Yes, ludo can be used to mean to play music. The line I cited from Vergil says "... ipsum ludere quae vellem calamo permisit agresti", which roughly means "and he permits me to play what I like on my country reed-pipe/flute".
I'm not sure about facio; although that is not to say that it could not be used. It has many meanings depending on the context, but, very generally speaking, it has more to do with manufacture, creation, production or composition of something. I know the phrase 'carmina facere' means to compose or write songs/poetry, rather than singing or reading out loud.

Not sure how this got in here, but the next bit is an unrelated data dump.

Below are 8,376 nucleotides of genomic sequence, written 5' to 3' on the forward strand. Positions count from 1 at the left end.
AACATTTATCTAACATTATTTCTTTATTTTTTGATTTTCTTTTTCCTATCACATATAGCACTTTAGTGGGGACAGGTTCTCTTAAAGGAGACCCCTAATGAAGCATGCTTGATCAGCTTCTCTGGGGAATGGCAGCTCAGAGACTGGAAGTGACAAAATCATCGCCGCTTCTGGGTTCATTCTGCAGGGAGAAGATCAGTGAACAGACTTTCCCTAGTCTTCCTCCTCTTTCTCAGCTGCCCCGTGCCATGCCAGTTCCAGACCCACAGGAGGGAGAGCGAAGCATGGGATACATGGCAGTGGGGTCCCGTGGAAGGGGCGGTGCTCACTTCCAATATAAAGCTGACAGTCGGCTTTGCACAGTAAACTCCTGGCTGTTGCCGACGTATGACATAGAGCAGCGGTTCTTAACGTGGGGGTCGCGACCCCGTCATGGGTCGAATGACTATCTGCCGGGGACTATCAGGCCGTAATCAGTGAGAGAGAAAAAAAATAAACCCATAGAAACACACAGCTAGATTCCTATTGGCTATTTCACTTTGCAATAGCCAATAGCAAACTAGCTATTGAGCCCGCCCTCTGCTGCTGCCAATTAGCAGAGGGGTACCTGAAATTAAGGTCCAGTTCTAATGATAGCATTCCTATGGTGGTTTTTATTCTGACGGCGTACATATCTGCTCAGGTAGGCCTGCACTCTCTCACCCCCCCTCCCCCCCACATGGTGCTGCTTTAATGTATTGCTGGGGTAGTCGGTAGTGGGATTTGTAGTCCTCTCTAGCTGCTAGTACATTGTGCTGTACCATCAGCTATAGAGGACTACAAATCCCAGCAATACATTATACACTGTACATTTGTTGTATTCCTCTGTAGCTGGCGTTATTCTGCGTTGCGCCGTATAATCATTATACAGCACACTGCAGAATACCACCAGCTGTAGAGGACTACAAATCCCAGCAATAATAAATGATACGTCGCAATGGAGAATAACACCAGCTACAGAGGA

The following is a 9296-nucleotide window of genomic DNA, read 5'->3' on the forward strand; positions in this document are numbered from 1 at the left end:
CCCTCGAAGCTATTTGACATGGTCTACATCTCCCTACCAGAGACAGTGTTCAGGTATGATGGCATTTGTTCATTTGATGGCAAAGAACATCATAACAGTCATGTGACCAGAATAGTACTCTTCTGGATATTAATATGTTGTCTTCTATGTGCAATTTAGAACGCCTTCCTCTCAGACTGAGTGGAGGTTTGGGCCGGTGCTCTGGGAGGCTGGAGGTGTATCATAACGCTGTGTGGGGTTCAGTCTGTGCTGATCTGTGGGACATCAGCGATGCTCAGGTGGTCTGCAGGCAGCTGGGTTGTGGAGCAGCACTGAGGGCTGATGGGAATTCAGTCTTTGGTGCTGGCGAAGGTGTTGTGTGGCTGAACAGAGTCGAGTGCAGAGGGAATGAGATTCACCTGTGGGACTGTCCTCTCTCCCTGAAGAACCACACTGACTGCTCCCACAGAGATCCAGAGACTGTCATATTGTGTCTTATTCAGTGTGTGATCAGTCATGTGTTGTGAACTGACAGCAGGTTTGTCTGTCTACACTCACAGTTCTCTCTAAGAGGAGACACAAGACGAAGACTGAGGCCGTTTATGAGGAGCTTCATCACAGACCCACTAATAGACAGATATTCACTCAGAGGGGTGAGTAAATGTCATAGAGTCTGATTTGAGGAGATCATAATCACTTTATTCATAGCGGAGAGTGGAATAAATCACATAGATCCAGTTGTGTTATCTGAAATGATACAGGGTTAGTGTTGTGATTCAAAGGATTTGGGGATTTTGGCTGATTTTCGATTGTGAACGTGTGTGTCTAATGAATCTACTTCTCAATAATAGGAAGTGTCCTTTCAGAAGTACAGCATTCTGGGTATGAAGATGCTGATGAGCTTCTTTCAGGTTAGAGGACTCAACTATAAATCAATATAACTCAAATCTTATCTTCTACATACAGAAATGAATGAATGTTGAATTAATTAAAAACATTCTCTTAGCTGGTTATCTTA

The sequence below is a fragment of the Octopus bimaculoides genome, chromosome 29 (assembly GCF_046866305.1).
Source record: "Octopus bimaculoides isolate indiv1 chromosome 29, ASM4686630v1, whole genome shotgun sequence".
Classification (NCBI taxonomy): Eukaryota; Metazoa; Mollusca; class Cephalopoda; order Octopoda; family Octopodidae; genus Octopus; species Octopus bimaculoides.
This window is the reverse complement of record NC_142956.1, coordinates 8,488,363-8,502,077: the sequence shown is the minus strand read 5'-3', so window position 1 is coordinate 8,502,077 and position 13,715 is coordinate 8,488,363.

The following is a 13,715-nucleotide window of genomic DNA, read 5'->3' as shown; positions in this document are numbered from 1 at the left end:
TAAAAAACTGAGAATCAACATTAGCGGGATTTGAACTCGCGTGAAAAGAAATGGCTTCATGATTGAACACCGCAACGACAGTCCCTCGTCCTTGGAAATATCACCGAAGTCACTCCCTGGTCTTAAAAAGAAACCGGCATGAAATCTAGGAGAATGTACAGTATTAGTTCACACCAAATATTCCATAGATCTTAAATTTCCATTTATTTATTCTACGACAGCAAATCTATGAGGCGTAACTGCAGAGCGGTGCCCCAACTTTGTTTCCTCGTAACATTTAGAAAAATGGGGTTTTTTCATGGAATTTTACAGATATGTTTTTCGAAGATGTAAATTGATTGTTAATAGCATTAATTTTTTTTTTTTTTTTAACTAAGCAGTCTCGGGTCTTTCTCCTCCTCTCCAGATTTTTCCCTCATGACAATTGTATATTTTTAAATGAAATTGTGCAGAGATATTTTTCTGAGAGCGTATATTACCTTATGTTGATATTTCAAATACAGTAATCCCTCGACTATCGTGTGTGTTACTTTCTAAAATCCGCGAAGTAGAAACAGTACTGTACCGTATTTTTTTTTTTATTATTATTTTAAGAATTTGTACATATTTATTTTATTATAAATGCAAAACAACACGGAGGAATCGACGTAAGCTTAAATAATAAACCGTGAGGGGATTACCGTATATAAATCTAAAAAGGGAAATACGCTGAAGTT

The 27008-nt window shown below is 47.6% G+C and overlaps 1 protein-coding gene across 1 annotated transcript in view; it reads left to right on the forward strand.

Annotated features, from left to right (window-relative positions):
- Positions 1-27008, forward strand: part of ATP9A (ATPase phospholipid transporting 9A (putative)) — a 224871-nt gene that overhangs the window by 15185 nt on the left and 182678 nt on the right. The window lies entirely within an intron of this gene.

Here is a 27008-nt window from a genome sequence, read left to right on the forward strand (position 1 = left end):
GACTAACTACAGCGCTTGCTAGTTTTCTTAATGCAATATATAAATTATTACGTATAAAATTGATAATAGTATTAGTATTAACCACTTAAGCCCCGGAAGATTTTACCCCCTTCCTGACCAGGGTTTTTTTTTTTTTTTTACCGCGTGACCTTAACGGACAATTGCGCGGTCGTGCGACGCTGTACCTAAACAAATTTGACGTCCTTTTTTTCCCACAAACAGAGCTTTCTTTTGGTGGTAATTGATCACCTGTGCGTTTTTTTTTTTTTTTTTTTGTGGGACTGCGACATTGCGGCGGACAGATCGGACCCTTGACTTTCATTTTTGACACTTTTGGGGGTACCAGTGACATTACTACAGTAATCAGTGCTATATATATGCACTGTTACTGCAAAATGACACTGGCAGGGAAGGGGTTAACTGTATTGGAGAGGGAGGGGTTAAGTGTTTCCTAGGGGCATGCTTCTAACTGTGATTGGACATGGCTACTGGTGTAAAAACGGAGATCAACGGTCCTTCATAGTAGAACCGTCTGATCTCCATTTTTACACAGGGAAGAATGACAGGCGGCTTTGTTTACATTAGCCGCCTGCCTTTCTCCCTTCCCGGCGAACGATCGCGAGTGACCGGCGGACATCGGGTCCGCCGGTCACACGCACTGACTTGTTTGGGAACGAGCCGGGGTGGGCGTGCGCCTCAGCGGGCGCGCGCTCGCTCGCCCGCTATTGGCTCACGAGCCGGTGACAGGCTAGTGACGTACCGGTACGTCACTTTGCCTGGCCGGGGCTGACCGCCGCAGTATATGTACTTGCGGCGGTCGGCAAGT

Regarding the classical violin makers, i think 'faciebat' refers to the making of the violin, not playing music on it.
The noun is musica. Musico is ablative or dative of musicus, an adjective.
“Cum ego verbo utar,” Humpty Dumpty dixit voce contempta, “indicat illud quod optem – nec plus nec minus.”
“Est tamen rogatio” dixit Alice, “an efficere verba tot res indicare possis.”
“Rogatio est, “Humpty Dumpty responsit, “quae fiat magister – id cunctum est.”